American aeroplane manufacturer Boeing has admitted that it knew about and failed to correct a problem with its 737 Max jets a year before the aircraft was involved in two fatal accidents.
The company said an important alarm feature that may have prevented both accidents was classified as being “optional” instead of “standard” and insisted that leaving the early warning system off most of the planes did not jeopardise flight safety.
A worldwide fleet of nearly 400 737 Max planes was grounded in March after an Ethiopian Airlines flight crashed and killed all 157 people onboard only five months after a Lion Air crash in Indonesia claimed the lives of all 189 passengers.
In both crashes, erroneous data was fed to the jet’s Manoeuvring Characteristics Augmentation System (MCAS), an anti-stall system designed to improve the handling of the aircraft. The MCAS system relied on data from a single sensor that may have inadvertently triggered the crash.
Boeing did not require that a new feature which alerts pilots when different sensors were reporting conflicting data to MCAS, known as the Angle of Attack (AOA) Disagree alert be included on the planes. Boeing now argues they intended to deal with the problem in a later software update. It is unclear if the AOA feature would have prevented the two accidents. The fact that the information that the sensors gave different signals does not automatically allow the pilots to disable the MCAS.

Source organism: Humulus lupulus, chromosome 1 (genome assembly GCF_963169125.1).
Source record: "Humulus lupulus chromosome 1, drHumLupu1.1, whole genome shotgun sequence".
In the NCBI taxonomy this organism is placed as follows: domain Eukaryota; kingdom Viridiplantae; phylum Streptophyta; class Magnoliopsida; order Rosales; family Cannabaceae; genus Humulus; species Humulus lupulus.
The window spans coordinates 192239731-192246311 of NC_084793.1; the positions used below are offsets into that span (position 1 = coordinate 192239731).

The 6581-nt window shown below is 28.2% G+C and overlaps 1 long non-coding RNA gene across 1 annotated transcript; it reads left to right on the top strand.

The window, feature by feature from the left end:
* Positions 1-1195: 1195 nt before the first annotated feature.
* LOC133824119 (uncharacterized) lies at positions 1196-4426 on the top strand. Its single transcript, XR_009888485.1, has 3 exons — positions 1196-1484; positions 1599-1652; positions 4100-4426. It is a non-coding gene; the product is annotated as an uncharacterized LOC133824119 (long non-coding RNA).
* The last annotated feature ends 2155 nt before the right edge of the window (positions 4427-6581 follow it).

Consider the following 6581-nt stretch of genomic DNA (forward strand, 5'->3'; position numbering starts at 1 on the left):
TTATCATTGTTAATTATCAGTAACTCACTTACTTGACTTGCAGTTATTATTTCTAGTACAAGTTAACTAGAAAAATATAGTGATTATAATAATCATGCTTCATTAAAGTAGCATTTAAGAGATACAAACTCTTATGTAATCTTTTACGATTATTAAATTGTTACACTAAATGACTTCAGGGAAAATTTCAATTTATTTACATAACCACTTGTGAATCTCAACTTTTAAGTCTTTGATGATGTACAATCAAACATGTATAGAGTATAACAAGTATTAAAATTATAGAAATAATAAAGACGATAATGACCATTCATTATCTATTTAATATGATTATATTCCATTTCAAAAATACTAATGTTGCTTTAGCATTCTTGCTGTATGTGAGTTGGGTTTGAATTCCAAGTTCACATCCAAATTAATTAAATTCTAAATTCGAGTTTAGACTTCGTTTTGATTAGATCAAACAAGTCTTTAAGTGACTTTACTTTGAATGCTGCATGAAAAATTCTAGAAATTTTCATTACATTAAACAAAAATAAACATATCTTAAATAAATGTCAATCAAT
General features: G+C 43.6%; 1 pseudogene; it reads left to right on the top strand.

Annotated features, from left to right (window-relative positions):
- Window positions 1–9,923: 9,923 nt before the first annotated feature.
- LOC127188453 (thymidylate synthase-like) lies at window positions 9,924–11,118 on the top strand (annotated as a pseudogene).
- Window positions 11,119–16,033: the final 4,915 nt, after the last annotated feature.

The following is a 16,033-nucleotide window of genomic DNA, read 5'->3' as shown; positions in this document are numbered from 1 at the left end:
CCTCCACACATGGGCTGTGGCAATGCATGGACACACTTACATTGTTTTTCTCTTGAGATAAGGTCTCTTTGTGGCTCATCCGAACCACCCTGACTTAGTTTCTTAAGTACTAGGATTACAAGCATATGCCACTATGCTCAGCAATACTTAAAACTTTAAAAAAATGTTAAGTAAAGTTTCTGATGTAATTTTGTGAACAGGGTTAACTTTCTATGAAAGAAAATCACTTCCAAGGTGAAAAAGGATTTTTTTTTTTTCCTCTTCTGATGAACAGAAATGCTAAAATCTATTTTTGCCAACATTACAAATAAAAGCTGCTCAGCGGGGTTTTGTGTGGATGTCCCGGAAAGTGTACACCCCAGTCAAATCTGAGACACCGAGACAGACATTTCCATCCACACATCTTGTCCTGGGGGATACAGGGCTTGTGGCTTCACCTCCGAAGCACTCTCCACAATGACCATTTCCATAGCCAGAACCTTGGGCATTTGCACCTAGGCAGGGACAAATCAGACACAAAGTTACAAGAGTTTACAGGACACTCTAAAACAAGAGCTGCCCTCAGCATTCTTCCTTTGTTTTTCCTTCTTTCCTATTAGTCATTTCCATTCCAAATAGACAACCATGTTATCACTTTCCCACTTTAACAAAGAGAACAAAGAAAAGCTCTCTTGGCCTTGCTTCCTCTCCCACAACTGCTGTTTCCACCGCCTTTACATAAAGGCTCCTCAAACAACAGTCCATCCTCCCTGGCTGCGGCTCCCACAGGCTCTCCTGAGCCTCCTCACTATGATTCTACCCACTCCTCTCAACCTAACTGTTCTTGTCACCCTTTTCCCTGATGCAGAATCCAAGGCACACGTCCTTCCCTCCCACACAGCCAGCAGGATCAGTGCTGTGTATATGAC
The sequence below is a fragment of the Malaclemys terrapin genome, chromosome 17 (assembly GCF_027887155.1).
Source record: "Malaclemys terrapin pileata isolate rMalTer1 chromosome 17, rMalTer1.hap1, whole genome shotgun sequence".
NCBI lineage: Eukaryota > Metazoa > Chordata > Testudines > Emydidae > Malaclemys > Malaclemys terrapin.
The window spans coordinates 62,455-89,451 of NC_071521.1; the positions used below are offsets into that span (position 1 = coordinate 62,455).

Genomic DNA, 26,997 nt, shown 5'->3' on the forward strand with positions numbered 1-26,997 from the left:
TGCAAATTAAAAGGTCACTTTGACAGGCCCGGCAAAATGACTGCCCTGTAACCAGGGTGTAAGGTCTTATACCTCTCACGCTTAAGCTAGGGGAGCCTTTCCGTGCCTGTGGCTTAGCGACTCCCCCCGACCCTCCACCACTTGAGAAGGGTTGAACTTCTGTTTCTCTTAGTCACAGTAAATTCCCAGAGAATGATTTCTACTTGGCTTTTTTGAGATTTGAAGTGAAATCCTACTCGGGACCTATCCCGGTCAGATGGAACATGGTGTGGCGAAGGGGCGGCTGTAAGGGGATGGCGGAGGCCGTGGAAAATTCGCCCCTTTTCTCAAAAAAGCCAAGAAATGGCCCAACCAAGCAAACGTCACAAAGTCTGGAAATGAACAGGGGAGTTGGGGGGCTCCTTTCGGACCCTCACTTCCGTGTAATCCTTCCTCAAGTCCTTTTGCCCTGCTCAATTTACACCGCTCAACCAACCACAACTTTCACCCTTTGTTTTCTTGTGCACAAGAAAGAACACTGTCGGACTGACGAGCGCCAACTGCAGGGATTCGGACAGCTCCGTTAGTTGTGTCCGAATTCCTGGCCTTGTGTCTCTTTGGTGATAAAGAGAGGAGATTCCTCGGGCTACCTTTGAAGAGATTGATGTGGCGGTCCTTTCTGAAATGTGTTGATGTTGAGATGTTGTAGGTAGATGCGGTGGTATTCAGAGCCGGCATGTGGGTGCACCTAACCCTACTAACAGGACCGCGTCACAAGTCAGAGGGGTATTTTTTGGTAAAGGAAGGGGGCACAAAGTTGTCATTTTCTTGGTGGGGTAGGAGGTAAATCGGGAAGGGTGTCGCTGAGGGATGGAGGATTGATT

During the second accident, the pilots did follow the procedure on how to deal with MCAS failure set by Boeing but were unable to maintain control of the aircraft, which has led Boeing to insist that the AOA alert was not necessary.
The US Federal Aviation Administration claims that Boeing had not informed the agency of the software issue until November 2018.
The fact that Boeing was aware of the underlying issue with the MCAS system and failed to inform any of the airlines who bought the plane has left the company open to being held legally responsible for the accidents.